Graphic: Timothy Alexander/African News Agency (ANA)
By Kelly-Jane Turner
A compounding number of crises in recent years have slowed the global fight against HIV and threaten to derail the goal set by world leaders to end AIDS by 2030.
This according to a recent report by the Joint United Nations Programme on HIV and Aids (UNAids).
Launched during the International Aids Conference that took place in Montreal, Canada last week, the report found that faltering progress meant that approximately 1.5 million new HIV infections occurred in 2021.
UNAids executive director Winnie Byanyima, said the Covid-19 pandemic led to disruptions to key HIV treatment and prevention services, a spike in teenage pregnancies and gender-based violence.
“Over the last two years, the multiple and overlapping crises that have rocked the world have had a devastating impact on people living with and affected by HIV, and they have knocked back the global response to the Aids pandemic,” she said.
In 2021, global resources dedicated to HIV care were 6 percent less than in 2010, according to the UNAids report.
Other crises such as the war in Ukraine and the global food price spike pose significant risks to the availability and affordability of HIV treatment medication.
HIV treatment (antiretroviral therapy or ART) requires a daily dose and when administered regularly, can significantly reduce an individual’s ability to transmit the virus.
However, when the treatment programme is disturbed, resistance to the medication can develop.
“These data show the global Aids response in severe danger. If we are not making rapid progress, then we are losing ground, as the pandemic thrives amidst Covid-19, mass displacement, and other crises,” Byanyima said.
HIV continues to be a major global public health issue and has claimed and estimated 40.1 million lives so far.
HIV on the African continent
The UNAids report found that girls and young women in sub-Saharan Africa are three times more likely to acquire HIV than adolescent boys and young men.
The Global Aids Report titled “In Danger” warned that new infections have disproportionately affected certain groups.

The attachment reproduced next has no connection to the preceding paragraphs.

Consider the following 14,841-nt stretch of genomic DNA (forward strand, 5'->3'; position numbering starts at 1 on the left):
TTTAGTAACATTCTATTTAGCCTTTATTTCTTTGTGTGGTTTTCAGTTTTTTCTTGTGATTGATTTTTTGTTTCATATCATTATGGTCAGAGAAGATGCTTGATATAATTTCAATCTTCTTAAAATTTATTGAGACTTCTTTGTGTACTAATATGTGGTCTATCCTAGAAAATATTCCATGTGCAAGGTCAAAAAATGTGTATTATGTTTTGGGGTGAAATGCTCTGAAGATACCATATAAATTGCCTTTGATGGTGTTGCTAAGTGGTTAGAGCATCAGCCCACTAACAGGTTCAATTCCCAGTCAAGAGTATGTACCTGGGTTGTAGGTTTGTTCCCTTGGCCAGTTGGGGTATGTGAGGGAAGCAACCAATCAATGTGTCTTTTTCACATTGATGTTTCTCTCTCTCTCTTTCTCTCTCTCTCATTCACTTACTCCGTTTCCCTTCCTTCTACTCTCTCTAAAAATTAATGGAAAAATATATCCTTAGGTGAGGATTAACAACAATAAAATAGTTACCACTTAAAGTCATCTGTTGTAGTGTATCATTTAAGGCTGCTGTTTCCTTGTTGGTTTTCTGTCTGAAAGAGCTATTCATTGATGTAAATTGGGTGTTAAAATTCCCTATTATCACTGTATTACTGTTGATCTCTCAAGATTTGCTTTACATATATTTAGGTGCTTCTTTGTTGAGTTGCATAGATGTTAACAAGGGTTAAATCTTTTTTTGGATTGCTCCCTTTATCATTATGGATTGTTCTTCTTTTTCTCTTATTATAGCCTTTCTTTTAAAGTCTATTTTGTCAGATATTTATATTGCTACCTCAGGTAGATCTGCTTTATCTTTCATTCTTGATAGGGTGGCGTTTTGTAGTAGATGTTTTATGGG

Most notably young women and adolescent girls accounted for nearly half of all new infections worldwide last year. The report noted that other groups like gay men, sex workers and people who inject drugs also face increasing risk.
The number of new global HIV infections between 2020 and 2021 fell by only 3.6 percent, which is the smallest decline since 2016.
Around 1.5 million people were newly infected with HIV in 2021, a figure which the UN says represents over 1 million more than health authorities had targeted for that year.
In South Africa, Stats SA revealed in the 2022 mid-year population estimates report that around 8.45 million people are living with HIV.
Twenty years ago, the estimated number was 3.68 million people.
The report, which was released last week Thursday said the country’s population is estimated to be 60.6 million.
Stats SA said the Covid-19 pandemic has, to some extent, interrupted South Africa’s HIV prevention and treatment programmes.
Meanwhile, the United States President’s Emergency Plan for Aids Relief (PEPFAR) has committed to continue supporting South Africa in the fight against HIV infections, especially new infections amongst young people.
PEPFAR ambassador-at-large and co-ordinator of the US Government Activities to Combat HIV/Aids Globally, Dr John Nkengasong, and minister of Health Dr Joe Phaahla made this commitment during the International Aids Conference in Montreal.
Strong commitments for 2030
By the end of the decade, global health partners are aiming to end Aids in children and ensure that no child living with HIV is denied treatment.
UNAids, Unicef and the World Health Organisation (WHO) together have formed the new Global Alliance for Ending Aids in Children by 2030.
Relying on statistics from the UNAids report, the alliance has revealed that globally, only half of children living with HIV are on life-saving treatment.
This is in stark contrast to adults where three quarters are receiving antiretrovirals.
WHO Director-General Dr Tedros Adhanom Gheberyesus has said that no child should go without treatment.
“The fact that only half of children with HIV receive antiretrovirals is a scandal, and a stain on our collective conscience. The Global Alliance to End Aids in Children is an opportunity to renew our commitment to children and their families to unite, to speak and to act with purpose and in solidarity with all mothers, children and adolescents.”
Twelve countries have joined the alliance so far, and they include Angola, Cameroon, Côte d’Ivoire, The Democratic Republic of the Congo (DRC), Kenya, Mozambique, Nigeria, South Africa, Tanzania, Uganda, Zambia, and Zimbabwe.
Two patients “cured” of HIV
Scientists revealed at the Aids 2022 conference last week that two more HIV-positive patients have been “cured”.
A man who has lived with HIV since the 1980s seems to have been cured of HIV after receiving a stem cell transplant for leukaemia.
The patient is known as the “City of Hope” patient after the US facility in Duarte, California, where he was treated.
The other “cured” case was a woman in Spain who has been essentially HIV-free for 15 years, after ending treatment with common HIV antiretroviral drugs.
Scientists believe the woman is part of an unusual group of people called “elite controllers” whose bodies naturally attack and suppress HIV, even eradicating it completely in some cases without drugs.
Kelly-Jane Turner is a multimedia journalist.
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